“When you’re in a slump, You’re not in for much fun. Un-slumping yourself is not easily done.” Dr. Seuss

How does depression begin?

It can start off with just a low mood and saying no to social engagements or doing less. You may not feel like participating in hobbies you used to enjoy. Maybe you let household chores pile up or can’t be bothered doing exercise. You feel like you have no energy and are more tired than usual, so you spend more time in bed.

You then beat yourself up for what you feel you should be doing, criticize yourself, feel overwhelmed at things piling up and lose confidence in your ability to do the things you used to do.

One of my clients recently expressed it like this… “When I’m in a slump I just want to be left alone to wallow in my own feelings. But that’s what breeds the guilt. If I haven’t exercised for a couple of days, I feel guilty. If the house is a mess, I feel guilty.”

This in turn makes you feel worse. So you have even less energy.

And a downward spiral begins.

What started off as low mood can very quickly spiral down into depression, and at worse can continue in this downward spiral until you end up chronically depressed.

It feels really hopeless. But there is good news. This negative spiral can be broken.

How do you break the spiral of depression?

When someone says to a person who is feeling depressed, “you should just get out and take a walk and you’ll feel better” or “just snap out of it”, this actually has the effect of making the person feel worse! They can start saying things like, “I know I should do this, but why can’t I? I’m so hopeless.” They beat themselves up more for it, feeling guiltier and more hopeless.

It’s such a vicious circle. But you can break yourself out of it.

There’s only one point at which you can change this negative spiral. You can’t change the depression straight away. You can’t change your energy levels, your bad feelings or motivation straight away. Nor can you just ‘snap out of it’ as many well meaning friends and family would suggest you do.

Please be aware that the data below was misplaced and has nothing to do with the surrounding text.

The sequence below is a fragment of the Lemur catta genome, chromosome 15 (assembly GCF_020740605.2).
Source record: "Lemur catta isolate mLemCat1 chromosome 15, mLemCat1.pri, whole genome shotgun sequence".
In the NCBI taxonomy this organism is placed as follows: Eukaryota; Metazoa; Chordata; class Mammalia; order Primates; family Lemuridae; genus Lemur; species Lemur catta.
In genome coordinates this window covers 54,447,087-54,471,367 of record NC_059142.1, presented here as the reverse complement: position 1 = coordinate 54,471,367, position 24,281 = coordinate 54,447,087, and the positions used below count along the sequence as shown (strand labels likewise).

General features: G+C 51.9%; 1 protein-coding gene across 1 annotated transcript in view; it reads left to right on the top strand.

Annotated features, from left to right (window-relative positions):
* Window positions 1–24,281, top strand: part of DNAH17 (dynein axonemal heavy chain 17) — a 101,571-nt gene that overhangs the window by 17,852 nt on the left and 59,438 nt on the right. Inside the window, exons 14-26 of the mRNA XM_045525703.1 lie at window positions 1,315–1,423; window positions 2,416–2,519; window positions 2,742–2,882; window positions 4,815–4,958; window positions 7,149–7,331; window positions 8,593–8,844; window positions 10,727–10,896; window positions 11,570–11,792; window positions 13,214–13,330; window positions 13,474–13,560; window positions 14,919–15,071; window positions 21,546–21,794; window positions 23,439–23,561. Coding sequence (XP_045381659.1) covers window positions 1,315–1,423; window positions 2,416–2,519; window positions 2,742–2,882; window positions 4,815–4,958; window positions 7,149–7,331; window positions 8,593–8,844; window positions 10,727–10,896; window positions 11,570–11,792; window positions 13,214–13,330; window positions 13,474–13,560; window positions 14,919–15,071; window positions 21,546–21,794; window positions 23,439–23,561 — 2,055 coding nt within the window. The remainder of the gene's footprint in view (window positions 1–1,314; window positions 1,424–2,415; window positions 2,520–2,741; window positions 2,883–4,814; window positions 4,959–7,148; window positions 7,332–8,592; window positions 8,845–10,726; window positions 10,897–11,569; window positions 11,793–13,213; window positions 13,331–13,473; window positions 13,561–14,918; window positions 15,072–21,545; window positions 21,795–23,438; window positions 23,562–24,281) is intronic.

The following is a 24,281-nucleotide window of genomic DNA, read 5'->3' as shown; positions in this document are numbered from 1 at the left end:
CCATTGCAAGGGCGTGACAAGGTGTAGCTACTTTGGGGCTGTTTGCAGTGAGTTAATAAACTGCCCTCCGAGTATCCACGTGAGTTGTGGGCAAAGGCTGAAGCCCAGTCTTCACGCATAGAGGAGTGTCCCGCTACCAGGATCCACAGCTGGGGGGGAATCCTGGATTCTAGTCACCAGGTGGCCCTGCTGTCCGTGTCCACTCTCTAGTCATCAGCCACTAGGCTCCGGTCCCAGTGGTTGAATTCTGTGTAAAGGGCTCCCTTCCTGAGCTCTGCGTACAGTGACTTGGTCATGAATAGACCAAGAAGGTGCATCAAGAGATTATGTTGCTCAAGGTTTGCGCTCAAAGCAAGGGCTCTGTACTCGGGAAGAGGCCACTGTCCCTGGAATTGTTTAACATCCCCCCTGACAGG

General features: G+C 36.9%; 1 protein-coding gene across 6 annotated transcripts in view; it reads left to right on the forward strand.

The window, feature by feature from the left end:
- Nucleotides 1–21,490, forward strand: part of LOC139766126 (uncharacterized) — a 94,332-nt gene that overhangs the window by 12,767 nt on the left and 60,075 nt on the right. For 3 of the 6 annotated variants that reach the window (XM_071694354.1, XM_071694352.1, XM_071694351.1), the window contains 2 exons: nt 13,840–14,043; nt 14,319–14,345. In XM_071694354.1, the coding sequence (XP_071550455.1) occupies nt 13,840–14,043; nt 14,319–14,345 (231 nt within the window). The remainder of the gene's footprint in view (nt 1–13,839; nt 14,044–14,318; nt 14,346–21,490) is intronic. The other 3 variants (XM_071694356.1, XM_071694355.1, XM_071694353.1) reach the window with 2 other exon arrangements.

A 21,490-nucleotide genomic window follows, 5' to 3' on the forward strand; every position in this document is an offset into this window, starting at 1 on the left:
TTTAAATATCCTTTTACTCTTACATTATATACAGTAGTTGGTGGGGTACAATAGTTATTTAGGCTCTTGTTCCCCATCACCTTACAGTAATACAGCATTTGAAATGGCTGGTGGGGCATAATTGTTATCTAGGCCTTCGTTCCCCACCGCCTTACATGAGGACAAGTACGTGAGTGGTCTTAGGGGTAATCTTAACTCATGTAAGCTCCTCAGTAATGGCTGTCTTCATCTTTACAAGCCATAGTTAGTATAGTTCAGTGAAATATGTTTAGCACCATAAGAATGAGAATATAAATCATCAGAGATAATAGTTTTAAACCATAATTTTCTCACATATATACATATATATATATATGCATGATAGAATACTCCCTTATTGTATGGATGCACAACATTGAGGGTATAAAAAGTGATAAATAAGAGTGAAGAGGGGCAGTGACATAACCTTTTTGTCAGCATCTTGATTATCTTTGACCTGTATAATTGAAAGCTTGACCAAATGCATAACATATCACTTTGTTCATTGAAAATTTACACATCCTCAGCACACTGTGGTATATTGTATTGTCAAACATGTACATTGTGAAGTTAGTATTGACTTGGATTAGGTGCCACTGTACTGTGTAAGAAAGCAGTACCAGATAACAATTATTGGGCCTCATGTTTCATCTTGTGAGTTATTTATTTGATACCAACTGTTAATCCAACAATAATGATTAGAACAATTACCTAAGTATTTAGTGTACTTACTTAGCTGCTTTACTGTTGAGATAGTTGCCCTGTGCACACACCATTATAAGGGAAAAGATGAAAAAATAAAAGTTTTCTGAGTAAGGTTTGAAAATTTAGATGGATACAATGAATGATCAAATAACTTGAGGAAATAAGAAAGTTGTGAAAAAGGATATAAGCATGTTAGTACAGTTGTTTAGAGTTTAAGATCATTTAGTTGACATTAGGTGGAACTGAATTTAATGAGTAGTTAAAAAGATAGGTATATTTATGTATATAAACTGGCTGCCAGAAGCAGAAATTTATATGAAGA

You can only break the spiral by making changes to your behaviours.

You may have got out of the habit of doing the simplest things. It’s going to take you a while to get back to doing those things, and that’s okay. Take baby steps. For example, if a person hasn’t been getting out of the house at all, it’s perfectly normal to expect that going out for a walk feels too hard. A good first step could be to start by walking from the front door to the end of the driveway and back. With each step you take, you’re moving upwards through the spiral back to feeling good.

This isn’t the same as saying just snap out of it, get out and meet people or take a walk. Sometimes, when you are depressed and it’s more than just a slump, your energy is so low that almost everything feels too much. You need to work with an experienced life coach or counsellor who can guide you through some simple changes you can make, that are within your capability, so you can begin the process of ‘un-slumping’ yourself.